1. I was thinking about writing on this subject, from first-hand experience in an uber-competitive suburban school district, where I learned from the high school counselor that about 2/3 of the parents hired a college advisor (like Rick Singer, but in theory not at that criminal level). So I was hearing parents complain about how expensive it was to spend a weekend in/near Orlando at some sports complex (and requisite hotel, airfare, etc.) so their children’s travel soccer team could compete. Then the Orlando sportsplex added basketball, so even more parents were making treks there. This was in addition to weekend early am drives to far flung destinations all over the Mid-Atlantic from their Bethesda, Maryland, home base. It turned out unless your kid is Division I caliber, which means in the top echelon of athletes, it doesn’t make a huge difference in admissions. Cuz if your kid is a Division II or III swimmer, it’s of no importance even to the Division II & III schools, as only the DI schools seem to make money off their sports programs. One of my kids was a DIII swimmer (200 yd and 500 yd freestyle, and 200 yd backstroke), but he didn’t start year-round competitive swimming until his junior year of high school. Unclear that he was DI material if he had begun the winter swimming at age 7 which became the norm around that time, about $4000/year in fees (this was 2007). Kid got into multiple Division I schools (where he was ineligible to swim except at club level), and was rejected by several Division III schools (granted, Caltech following waitlist status, then rejection a few weeks later once Caltech figured out yield among admitees, and MIT following deferral Dec 15).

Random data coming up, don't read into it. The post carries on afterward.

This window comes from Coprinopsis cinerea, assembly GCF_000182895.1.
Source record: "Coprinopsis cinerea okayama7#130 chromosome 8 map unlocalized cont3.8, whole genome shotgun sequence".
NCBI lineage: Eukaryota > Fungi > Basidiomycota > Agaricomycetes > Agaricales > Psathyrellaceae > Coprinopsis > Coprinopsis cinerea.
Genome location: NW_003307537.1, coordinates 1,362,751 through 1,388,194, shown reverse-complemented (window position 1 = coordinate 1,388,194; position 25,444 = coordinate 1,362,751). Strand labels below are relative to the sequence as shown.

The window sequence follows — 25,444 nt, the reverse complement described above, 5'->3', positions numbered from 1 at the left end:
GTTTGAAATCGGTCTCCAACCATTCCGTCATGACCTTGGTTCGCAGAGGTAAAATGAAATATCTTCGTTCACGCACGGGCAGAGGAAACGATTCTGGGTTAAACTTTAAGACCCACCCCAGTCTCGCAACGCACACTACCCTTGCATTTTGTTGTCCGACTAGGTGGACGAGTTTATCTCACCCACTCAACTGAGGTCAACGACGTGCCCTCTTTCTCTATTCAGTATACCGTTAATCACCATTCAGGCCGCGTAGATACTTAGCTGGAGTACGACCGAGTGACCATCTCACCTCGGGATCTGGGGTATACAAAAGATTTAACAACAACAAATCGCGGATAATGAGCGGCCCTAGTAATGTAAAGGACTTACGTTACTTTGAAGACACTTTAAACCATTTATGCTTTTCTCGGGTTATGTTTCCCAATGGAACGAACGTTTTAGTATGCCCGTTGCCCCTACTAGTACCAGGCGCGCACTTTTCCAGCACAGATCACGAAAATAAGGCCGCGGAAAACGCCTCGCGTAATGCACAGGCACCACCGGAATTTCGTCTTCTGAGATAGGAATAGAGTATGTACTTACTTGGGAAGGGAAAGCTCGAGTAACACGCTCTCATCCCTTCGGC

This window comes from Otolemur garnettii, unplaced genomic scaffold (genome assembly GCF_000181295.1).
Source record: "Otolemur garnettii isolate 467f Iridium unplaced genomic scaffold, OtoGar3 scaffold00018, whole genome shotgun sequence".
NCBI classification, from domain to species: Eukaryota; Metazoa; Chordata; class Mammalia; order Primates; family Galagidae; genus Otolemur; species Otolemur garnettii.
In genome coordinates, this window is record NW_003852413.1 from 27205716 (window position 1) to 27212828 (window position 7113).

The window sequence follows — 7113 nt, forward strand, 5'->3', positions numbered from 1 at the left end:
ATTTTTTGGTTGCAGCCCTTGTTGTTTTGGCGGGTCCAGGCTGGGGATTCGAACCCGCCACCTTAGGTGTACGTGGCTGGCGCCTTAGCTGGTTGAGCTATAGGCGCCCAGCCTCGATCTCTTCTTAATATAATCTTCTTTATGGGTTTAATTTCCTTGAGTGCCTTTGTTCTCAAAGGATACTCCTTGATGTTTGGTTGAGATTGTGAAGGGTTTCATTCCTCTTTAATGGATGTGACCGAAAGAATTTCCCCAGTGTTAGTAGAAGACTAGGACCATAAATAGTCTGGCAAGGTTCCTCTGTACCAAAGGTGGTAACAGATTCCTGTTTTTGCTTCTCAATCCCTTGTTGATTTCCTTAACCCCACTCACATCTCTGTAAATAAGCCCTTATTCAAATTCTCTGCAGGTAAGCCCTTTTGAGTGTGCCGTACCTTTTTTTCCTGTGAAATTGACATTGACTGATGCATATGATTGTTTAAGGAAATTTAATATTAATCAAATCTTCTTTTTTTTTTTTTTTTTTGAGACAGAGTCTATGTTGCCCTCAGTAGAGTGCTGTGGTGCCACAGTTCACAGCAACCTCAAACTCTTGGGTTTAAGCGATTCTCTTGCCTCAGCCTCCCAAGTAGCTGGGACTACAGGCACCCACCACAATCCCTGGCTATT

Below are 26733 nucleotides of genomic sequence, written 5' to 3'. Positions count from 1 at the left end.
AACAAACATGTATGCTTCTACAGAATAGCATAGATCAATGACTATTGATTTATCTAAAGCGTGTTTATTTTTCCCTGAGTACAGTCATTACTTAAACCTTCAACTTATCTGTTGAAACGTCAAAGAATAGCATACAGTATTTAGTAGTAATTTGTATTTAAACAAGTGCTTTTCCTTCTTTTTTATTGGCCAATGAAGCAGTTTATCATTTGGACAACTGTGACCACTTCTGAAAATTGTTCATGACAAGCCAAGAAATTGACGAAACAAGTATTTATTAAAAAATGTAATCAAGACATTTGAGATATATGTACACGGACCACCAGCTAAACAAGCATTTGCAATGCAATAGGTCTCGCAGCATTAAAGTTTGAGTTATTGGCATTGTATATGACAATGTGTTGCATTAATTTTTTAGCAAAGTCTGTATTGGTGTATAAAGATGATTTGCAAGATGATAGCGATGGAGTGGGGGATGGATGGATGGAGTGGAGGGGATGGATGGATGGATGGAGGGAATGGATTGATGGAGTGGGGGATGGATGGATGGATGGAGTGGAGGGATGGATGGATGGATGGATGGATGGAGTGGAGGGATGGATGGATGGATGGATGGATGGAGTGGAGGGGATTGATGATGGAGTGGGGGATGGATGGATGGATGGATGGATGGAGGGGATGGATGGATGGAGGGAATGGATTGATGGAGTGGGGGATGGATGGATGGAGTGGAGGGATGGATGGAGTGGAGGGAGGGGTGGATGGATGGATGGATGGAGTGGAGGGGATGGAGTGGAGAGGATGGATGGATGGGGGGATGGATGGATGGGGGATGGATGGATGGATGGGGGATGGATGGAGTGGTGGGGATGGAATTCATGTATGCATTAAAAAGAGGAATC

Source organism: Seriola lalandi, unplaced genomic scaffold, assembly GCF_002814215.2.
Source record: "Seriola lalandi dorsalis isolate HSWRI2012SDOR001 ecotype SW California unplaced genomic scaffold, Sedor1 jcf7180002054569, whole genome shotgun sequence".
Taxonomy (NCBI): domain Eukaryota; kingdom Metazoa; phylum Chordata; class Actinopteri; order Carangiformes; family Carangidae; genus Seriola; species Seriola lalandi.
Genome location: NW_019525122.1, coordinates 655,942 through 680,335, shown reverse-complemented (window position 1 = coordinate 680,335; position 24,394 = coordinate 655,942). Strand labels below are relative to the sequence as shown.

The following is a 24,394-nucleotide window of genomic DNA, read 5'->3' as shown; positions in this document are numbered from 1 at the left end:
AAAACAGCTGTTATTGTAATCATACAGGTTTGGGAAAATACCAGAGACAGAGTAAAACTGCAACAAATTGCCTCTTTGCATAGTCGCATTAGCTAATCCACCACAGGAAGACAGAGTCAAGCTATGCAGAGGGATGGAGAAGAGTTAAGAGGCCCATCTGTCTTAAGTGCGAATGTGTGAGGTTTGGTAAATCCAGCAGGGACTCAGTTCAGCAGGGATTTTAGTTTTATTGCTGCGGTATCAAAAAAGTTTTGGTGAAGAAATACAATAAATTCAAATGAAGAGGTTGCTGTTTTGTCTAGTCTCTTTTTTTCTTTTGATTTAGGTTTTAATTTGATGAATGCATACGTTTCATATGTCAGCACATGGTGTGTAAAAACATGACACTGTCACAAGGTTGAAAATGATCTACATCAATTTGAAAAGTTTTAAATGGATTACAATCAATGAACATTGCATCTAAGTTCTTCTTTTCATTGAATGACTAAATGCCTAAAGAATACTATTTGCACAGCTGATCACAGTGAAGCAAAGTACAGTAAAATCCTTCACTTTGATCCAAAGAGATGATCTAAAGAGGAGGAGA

If the parents are genetically highly athletic, perhaps it’s more likely to yield the hoped-for results, in my view.